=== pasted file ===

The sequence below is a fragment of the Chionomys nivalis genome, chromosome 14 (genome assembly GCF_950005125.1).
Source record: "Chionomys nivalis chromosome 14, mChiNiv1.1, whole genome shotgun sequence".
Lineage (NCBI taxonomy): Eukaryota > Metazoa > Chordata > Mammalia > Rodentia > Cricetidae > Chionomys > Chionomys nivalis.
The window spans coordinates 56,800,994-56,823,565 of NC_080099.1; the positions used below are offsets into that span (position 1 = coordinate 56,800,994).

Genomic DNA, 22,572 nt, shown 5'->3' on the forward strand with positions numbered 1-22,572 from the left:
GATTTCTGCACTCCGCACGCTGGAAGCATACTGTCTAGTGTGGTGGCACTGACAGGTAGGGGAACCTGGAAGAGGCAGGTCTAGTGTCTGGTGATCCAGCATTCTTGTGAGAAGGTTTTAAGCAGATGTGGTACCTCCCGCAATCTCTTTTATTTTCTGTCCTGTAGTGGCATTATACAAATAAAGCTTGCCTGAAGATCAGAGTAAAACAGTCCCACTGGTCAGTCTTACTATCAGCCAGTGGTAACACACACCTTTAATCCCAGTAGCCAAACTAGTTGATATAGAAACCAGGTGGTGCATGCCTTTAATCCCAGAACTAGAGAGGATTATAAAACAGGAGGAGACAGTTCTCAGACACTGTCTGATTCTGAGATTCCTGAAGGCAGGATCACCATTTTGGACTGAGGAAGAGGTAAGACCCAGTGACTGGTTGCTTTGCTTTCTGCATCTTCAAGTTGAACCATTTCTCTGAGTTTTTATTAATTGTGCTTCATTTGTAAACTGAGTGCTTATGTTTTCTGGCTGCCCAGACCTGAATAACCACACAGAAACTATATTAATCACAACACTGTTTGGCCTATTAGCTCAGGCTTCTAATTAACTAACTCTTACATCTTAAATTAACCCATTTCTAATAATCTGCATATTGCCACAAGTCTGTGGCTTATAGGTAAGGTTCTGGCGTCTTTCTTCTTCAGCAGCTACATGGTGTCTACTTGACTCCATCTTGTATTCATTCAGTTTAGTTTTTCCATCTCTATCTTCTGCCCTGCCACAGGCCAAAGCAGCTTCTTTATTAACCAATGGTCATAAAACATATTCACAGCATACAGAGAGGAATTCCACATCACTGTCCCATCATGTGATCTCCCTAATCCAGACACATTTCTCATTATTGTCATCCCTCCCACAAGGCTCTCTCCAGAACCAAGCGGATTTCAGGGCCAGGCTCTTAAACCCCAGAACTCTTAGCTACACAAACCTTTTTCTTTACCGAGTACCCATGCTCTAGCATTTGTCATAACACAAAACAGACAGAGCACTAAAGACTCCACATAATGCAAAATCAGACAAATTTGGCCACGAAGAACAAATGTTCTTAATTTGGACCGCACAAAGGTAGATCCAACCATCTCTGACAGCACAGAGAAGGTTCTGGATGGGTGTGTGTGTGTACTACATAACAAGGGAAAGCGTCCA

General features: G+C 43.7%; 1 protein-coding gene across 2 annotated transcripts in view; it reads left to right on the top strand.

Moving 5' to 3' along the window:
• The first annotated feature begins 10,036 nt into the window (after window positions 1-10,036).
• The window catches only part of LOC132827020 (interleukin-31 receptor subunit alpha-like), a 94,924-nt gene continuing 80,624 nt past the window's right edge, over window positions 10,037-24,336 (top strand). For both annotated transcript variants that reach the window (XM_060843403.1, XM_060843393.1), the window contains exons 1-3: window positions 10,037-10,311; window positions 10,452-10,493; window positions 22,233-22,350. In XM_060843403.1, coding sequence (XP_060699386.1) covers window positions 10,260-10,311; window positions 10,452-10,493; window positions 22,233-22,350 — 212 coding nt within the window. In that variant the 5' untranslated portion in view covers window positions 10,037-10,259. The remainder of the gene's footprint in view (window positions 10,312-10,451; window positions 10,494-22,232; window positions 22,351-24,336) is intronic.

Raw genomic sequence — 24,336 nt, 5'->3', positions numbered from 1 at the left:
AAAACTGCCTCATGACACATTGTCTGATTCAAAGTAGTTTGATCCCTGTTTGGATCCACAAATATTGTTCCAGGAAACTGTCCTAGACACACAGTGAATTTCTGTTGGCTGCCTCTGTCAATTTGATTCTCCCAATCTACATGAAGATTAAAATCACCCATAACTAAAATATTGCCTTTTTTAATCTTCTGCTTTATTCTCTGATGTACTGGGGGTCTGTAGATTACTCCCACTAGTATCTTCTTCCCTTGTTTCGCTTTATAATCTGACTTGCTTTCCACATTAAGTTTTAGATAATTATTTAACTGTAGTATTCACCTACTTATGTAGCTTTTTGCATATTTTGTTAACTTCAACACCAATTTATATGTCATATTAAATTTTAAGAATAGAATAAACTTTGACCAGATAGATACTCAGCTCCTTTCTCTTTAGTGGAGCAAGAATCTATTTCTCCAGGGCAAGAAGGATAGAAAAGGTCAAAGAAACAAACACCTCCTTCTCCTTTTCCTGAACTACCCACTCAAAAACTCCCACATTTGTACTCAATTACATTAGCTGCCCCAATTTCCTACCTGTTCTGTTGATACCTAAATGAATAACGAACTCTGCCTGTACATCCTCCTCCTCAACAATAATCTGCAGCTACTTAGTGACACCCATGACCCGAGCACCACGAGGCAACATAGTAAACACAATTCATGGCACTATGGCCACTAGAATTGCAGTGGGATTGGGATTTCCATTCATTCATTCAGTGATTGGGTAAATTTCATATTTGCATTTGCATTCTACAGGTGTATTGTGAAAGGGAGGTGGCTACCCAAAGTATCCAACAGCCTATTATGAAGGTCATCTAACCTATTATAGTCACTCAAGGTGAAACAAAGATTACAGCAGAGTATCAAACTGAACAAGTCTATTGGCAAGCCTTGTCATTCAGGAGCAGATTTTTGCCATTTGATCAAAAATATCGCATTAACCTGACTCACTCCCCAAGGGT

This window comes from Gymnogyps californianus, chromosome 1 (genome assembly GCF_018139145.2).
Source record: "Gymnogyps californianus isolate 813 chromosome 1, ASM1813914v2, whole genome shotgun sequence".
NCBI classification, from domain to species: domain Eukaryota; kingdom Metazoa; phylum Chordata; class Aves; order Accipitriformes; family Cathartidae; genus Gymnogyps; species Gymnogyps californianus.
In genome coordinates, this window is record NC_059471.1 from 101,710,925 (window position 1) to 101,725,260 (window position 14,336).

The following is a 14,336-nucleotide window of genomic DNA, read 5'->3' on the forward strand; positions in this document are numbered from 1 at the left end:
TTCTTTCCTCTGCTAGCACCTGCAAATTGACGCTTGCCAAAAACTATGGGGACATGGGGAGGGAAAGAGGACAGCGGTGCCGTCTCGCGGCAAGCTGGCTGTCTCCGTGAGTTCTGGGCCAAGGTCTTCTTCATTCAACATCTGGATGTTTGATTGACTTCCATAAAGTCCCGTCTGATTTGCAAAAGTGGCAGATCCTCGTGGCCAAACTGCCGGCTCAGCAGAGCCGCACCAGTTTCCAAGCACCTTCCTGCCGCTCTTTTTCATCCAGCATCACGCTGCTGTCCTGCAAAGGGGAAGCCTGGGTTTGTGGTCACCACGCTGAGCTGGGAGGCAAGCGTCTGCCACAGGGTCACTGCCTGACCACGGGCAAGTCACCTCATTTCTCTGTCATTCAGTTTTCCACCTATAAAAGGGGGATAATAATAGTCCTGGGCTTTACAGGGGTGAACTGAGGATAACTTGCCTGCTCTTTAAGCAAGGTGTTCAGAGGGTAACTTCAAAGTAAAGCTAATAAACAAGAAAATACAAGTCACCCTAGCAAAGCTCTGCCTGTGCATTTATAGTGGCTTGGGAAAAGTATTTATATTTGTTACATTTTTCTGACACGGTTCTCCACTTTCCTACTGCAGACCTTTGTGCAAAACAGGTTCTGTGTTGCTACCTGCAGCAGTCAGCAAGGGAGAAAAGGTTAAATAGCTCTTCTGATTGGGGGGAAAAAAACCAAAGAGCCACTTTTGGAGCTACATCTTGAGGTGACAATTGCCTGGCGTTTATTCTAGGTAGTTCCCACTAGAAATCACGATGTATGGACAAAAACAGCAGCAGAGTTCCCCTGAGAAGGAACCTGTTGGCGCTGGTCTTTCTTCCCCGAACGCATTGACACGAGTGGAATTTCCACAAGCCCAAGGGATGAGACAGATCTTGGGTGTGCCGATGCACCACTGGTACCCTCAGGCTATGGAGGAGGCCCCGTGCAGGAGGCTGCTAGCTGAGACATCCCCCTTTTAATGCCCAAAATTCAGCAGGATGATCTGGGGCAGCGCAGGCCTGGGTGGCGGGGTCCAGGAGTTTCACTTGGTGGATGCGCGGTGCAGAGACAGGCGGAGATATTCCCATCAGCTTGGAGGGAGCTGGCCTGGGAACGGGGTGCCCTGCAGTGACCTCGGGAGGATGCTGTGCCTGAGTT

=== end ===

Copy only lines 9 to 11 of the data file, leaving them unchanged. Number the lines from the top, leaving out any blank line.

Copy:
• The first annotated feature begins 10,036 nt into the window (after window positions 1-10,036).
• The window catches only part of LOC132827020 (interleukin-31 receptor subunit alpha-like), a 94,924-nt gene continuing 80,624 nt past the window's right edge, over window positions 10,037-24,336 (top strand). For both annotated transcript variants that reach the window (XM_060843403.1, XM_060843393.1), the window contains exons 1-3: window positions 10,037-10,311; window positions 10,452-10,493; window positions 22,233-22,350. In XM_060843403.1, coding sequence (XP_060699386.1) covers window positions 10,260-10,311; window positions 10,452-10,493; window positions 22,233-22,350 — 212 coding nt within the window. In that variant the 5' untranslated portion in view covers window positions 10,037-10,259. The remainder of the gene's footprint in view (window positions 10,312-10,451; window positions 10,494-22,232; window positions 22,351-24,336) is intronic.

Raw genomic sequence — 24,336 nt, 5'->3', positions numbered from 1 at the left: